5 Basic Health Staples You Should Always Have on Hand

There are certain items that I stock up on and recommend you keep in your kitchen throughout the winter to strengthen your immune system, fight germs and improve overall wellness. Did you know 70% of our immune system lives in the gut? This is why it’s so important to pay attention to what you’re feeding body. Check out my list below of 5 Health Food Essentials to Have in your Kitchen!

1. Citrus Fruits

Like many of us, I enjoy eating fruits all summer long, but don’t stop once the cold weather hits! Citrus fruits are great for adding to teas, smoothies/juices, adding to facial/sinus steams, and can help getting rid of excess mucus.

My must-haves are lemon, lime (or key lime), orange, and grapefruit. We always hear about how oranges are a great source of vitamin C, but did you know kiwis have 3x more vitamin C than oranges? They’re also an excellent source of fiber and add a sweet taste to smoothies.

💡Tip: if you can, buy organic fruits at the store or local farmers market because they are grown without chemical fertilizers and other synthetic pesticides. It’s also best to wash your produce before eating it. I always wash fruits or veggies that I eat with the skin on, because rinsing with water alone doesn’t get rid of pesticides, possible bugs, and other bacteria that may live on it.

2. Herbal Teas

A little confession: I’m obsessed with teas 💁🏾‍♀️ I love tea because it’s affordable and easy to prepare, and can be consumed during any time of the day, hot or iced! It’s truly versatile.

Some of my favorites are:

☕️ lemon/thyme/ginger and honey for sore throat and anti-inflammatory benefits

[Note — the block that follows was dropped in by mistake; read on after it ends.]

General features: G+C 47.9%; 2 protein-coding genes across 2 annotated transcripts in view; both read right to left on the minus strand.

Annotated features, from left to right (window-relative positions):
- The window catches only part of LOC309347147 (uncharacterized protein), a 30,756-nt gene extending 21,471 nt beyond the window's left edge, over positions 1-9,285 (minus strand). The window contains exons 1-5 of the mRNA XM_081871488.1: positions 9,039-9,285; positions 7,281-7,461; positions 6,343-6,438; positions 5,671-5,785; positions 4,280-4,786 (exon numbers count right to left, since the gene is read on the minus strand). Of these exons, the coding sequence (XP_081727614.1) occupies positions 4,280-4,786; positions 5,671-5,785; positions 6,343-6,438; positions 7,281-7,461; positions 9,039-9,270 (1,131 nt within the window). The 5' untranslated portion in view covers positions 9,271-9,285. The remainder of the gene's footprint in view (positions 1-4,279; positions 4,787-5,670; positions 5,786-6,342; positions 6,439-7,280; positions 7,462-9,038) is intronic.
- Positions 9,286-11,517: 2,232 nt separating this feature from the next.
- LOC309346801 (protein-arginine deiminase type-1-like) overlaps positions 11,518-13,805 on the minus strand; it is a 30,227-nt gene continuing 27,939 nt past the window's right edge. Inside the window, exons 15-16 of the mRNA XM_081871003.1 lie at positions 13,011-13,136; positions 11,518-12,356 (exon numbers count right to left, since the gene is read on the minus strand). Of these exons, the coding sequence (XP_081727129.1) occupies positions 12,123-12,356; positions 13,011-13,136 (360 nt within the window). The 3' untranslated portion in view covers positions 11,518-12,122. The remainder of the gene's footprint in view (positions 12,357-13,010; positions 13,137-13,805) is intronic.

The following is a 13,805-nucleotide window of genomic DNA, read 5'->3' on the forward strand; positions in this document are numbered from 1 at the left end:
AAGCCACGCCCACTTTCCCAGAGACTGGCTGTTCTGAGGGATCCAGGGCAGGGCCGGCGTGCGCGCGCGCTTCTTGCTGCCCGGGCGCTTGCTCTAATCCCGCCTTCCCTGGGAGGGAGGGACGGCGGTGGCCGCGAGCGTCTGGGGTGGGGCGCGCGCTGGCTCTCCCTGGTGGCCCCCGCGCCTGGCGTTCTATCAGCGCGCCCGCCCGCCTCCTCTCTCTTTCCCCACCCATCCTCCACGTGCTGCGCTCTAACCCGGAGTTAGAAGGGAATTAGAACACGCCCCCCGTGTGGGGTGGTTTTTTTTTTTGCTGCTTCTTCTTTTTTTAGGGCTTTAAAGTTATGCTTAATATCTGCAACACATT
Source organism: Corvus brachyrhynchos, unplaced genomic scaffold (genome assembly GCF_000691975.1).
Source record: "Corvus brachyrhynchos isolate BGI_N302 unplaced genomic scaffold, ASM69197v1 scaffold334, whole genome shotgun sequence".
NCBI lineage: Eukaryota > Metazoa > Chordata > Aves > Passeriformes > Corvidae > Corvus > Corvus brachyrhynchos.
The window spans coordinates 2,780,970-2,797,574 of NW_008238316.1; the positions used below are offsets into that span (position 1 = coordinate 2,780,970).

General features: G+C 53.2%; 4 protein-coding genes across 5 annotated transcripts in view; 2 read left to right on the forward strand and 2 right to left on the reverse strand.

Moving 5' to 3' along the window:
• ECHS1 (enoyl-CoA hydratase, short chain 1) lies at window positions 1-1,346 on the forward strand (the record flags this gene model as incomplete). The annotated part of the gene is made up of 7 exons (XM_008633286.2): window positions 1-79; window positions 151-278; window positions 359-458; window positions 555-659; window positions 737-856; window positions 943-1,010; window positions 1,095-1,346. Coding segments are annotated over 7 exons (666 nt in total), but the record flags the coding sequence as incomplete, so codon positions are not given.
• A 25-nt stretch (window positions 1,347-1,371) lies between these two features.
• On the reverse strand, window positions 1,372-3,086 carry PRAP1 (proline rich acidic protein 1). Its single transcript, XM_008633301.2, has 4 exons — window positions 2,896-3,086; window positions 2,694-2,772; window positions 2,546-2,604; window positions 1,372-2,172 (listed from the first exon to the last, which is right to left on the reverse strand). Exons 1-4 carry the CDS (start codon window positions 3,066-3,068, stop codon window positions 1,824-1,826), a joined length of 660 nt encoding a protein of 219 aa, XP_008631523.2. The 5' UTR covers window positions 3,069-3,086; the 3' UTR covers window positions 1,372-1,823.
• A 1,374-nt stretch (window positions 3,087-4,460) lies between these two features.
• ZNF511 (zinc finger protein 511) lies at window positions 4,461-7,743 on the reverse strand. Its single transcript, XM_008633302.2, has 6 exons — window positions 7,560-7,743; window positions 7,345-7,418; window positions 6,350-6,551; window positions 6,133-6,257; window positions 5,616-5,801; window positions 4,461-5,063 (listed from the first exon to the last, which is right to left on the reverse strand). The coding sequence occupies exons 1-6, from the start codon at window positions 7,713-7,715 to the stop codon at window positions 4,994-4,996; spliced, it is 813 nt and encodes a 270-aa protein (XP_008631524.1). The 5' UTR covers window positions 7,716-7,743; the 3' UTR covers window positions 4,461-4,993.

☕️ peppermint for upset stomach/gas/headaches

☕️ chamomile and lavender for muscle relaxation/improved sleep

☕️ green tea for antioxidants/oral health

☕️ burdock root tea to boost iron levels and anemia

☕️ dandelion leaf for liver detox support/menstrual cramps relief

☕️ lemon balm for stress and anxiety

⭐️ A bonus for the ladies: you can drink red raspberry leaf tea, ginger tea, chamomile, or dandelion root tea to help with your period symptoms—they’re said to be effective for relieving cramps, balancing hormones and reducing PMS symptoms.

Raspberry and dandelion work really well for me for easing cramps, and chamomile lavender is great for muscle relaxation and insomnia.

The benefits of tea are endless. If you’re just now getting into them, start slow and figure out what you like, if you’re allergic to any herbs, and what your body reacts well to. A cup of warm tea does the body so gooood. To see how I use tea to reduce period pain and PMS follow me @whatwouldjenneat on Instagram.

💡Tip: keep a big bottle of raw, organic honey in your pantry to use as a natural sweetener. Honey has great medicinal properties. Don’t use white or any other refined sugar in your tea, as it reduces the benefits you get from the herbs. To support small businesses, try purchasing your honey from a local farmers market if you can.

3. Essential Oils

After taking an Essential Oils 101 seminar this summer, I’ve come to appreciate them for their many natural healing properties. Honestly, I feel like there’s an essential oil for almost everything.. you’d be surprised!

Everyone loves a nice scented candle, but I prefer diffusing essential oils because conventional candles are made with toxic chemical additives, artificial fragrances, and gasoline by-products. When you burn these candles, their toxic fumes go right into the air in your home. Look it up—you can find tons of YouTube videos on this topic too.

With good quality oils and a cute diffuser, you can create a calming, spa-like atmosphere in any room of your home.